Academic journal article Human Factors

Repetition Improves Older and Younger Adult Memory for Automated Appointment Messages

Academic journal article Human Factors

Repetition Improves Older and Younger Adult Memory for Automated Appointment Messages

Article excerpt


Cognitive and Communication Factors Related to Appointment Attendance

The failure of patients to attend health care appointments is well documented (e.g., Deyo & Inui, 1980). It is a particular concern for older adults, who require proportionally more health services (U.S. Department of Health & Human Services, 1990) than do younger adults. People miss appointments for many reasons, including scheduling conflicts, lack of transportation, and other factors. Nonattendance is also frequently traced to forgetting (e.g., Deyo & Inui, 1980; Oppenheim, Bergman, & English, 1979). Such prospective memory failures also reflect comprehension and retrospective memory problems, because people must first receive, attend to, understand, and remember information about the task before they can remember to actually perform the task (e.g., Einstein, Holland, McDaniel, & Guynn, 1992). In fact, people miss appointments because they do not receive complete information or they misunderstand the information that is presented (Hofmann & Rockart, 1969; Oppenheim et al., 1979).

Comprehension and memory are especially important for appointment attendance. People need to know what the appointment is for, when and where to go, what to do before attending (e.g., fasting or other preappointment procedures), what symptoms might occur after the appointment, and even why the service is important. People interpret this information in light of what they know about the illness, the service, or other factors in order to develop a plan for attending the appointment. Because creating and carrying out an adherence plan is resource-consuming, it is likely to be influenced by the amount of available cognitive resources, which often declines with age (Salthouse, 1991).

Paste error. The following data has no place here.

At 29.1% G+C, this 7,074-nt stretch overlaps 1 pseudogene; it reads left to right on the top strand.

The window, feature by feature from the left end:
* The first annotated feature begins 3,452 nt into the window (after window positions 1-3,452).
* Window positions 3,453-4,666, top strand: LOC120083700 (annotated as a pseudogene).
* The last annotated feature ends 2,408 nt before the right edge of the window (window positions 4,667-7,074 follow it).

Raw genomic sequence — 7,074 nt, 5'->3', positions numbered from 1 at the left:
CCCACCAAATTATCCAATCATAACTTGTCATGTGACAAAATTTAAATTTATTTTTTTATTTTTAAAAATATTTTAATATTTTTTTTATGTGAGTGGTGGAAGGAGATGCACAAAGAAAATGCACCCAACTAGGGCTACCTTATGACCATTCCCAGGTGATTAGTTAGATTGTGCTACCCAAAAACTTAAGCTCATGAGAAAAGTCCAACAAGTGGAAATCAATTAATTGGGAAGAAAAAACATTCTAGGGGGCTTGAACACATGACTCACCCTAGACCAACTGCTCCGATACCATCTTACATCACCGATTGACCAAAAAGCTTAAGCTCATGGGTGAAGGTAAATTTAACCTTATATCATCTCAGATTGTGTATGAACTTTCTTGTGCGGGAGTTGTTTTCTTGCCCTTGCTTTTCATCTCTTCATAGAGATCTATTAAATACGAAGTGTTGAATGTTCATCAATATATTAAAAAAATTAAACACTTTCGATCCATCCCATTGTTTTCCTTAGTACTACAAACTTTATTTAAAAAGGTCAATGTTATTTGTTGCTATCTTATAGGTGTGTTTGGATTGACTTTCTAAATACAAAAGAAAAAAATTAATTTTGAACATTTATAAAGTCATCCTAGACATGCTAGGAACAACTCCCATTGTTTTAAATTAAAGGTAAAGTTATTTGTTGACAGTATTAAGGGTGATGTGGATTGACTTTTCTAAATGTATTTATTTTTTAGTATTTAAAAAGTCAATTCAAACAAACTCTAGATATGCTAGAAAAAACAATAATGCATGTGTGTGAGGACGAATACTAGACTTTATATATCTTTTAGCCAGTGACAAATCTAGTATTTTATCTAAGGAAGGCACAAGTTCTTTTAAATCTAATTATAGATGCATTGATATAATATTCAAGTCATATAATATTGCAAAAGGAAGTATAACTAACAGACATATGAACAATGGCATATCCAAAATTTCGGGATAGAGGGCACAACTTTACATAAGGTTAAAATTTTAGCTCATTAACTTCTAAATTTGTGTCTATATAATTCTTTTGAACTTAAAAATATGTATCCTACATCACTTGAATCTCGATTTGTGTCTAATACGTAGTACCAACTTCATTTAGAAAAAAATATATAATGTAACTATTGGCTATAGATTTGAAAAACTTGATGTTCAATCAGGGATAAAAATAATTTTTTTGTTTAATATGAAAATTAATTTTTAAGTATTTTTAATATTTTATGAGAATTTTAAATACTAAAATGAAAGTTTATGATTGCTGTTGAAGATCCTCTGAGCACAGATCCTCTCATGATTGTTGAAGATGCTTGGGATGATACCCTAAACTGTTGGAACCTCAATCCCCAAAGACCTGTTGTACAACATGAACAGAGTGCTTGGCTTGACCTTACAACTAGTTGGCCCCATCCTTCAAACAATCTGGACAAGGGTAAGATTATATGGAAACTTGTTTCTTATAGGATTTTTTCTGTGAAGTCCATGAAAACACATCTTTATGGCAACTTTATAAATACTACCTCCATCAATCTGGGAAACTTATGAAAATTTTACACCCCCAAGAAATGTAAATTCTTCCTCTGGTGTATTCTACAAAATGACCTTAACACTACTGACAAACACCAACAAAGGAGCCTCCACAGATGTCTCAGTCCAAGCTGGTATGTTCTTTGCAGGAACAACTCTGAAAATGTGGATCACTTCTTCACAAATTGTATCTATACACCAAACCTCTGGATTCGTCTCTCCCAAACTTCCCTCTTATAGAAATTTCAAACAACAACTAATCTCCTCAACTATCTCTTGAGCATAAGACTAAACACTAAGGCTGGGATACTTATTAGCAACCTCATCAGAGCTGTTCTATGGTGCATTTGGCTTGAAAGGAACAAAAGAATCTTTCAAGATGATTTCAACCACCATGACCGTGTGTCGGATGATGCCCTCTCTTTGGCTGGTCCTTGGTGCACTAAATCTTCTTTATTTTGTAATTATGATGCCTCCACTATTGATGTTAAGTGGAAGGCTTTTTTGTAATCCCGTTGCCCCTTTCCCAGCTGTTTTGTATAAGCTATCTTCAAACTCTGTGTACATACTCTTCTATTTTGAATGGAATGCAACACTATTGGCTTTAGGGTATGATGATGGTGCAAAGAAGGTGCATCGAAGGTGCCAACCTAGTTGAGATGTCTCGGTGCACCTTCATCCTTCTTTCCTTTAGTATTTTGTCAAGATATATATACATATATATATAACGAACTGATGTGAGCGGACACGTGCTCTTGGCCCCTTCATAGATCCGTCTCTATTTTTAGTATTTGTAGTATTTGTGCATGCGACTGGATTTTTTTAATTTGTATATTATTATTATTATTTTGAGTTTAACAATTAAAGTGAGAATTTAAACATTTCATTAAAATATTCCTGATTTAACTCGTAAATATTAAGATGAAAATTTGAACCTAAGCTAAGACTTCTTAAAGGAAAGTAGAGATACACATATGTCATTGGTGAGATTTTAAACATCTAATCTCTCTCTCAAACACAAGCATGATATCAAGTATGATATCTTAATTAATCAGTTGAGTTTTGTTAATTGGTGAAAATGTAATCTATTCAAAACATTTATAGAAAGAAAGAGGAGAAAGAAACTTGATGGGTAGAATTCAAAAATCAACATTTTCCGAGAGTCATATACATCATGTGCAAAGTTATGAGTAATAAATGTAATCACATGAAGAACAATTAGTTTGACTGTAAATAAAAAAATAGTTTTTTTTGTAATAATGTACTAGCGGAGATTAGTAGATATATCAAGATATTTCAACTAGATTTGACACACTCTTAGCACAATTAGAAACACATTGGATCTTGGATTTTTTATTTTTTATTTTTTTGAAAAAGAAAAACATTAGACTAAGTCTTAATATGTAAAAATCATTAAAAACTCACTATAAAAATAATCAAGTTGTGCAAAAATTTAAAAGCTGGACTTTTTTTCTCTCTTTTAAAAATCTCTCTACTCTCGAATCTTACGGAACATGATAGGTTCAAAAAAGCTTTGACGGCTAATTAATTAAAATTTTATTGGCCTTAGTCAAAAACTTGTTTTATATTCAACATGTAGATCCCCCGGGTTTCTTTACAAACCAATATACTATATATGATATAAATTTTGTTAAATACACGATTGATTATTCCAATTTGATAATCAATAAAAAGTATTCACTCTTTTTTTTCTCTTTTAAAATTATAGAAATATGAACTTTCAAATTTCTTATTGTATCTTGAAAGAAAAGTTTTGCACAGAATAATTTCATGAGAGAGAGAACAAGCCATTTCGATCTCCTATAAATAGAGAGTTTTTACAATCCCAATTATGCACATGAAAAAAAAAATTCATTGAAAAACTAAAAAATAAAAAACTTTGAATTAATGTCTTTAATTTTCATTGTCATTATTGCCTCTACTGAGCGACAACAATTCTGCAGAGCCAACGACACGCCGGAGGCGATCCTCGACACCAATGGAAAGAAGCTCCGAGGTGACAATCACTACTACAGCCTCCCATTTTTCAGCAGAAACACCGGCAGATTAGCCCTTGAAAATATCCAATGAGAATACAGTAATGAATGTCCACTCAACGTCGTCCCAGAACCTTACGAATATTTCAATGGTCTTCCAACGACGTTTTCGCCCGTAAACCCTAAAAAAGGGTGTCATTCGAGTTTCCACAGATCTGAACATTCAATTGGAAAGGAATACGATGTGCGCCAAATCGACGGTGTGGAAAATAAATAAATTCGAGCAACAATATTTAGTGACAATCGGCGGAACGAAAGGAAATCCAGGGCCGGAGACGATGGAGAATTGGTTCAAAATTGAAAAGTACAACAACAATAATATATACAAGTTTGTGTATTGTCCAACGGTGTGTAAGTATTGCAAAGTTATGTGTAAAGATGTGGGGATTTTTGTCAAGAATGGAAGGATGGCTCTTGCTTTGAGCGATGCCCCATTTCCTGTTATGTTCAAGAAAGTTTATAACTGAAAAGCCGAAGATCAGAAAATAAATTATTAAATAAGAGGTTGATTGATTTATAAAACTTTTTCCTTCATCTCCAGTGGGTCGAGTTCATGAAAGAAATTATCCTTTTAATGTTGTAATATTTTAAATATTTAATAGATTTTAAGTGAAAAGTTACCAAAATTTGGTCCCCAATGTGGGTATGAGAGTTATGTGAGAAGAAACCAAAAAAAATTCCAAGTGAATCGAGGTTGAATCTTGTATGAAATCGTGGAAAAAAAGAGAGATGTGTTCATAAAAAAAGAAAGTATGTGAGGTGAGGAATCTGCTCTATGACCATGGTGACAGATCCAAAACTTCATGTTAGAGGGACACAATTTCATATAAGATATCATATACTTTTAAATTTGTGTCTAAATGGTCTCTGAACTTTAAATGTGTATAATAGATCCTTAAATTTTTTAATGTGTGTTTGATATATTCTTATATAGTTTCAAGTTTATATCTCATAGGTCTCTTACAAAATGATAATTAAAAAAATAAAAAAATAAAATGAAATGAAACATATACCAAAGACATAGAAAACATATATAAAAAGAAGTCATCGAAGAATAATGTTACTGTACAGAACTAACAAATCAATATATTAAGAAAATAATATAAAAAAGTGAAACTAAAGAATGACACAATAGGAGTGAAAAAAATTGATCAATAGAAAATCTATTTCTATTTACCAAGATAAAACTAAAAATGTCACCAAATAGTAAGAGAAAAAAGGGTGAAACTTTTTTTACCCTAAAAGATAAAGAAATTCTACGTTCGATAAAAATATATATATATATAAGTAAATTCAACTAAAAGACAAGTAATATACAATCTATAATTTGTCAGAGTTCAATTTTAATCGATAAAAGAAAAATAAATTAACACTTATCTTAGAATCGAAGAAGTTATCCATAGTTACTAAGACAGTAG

Because appointment attendance depends on understanding many types of information, it is highly dependent on communication between health organizations and clients. Spoken communication in particular is important because of automated telephone messaging systems, which allow spoken messages to be recorded, saved on a computer, and sent to clients by telephone (Leirer, Tanke, & Morrow, 1995). Many hospitals, health maintenance organizations, and public health centers now routinely send their clients telephone messages about health service appointments, taking medication, or other services. However, although automated messages have been shown to improve appointment attendance (e.g., Leirer, Morrow, Pariante, & Doksum, 1989), these studies have not focused on the messages themselves. Improving the design of appointment messages may further increase the potential of automated systems for improving appointment adherence.

Designing Appointment Messages

Message comprehension. To understand a message, people create a situation model (or mental model) that represents the situations described by the message (van Dijk & Kintsch, 1985). Listeners or readers create this representation by recognizing words, parsing syntax, integrating information across sentences, and elaborating this information with background knowledge. A hallmark of the situation level of comprehension is the ability to draw inferences from the message. For example, if a message states that an appointment is at 10:00 a.m. and that fasting is required for 12 h before the appointment, one must plan to skip breakfast. These processes must be coordinated in working memory, which can be viewed as a limited capacity mental work space where information is temporarily stored while processed. Thus working memory capacity is a fundamental constraint on comprehension (Baddeley, 1986; van Dijk & Kintsch, 1983).

Age differences in message comprehension. People are more likely to create an accurate situation model despite limited cognitive resources when a message has appropriate information (content) and organization, contains clear and simple terminology, and is presented in an appropriate modality such as speech or print (Morrow, 1997). …

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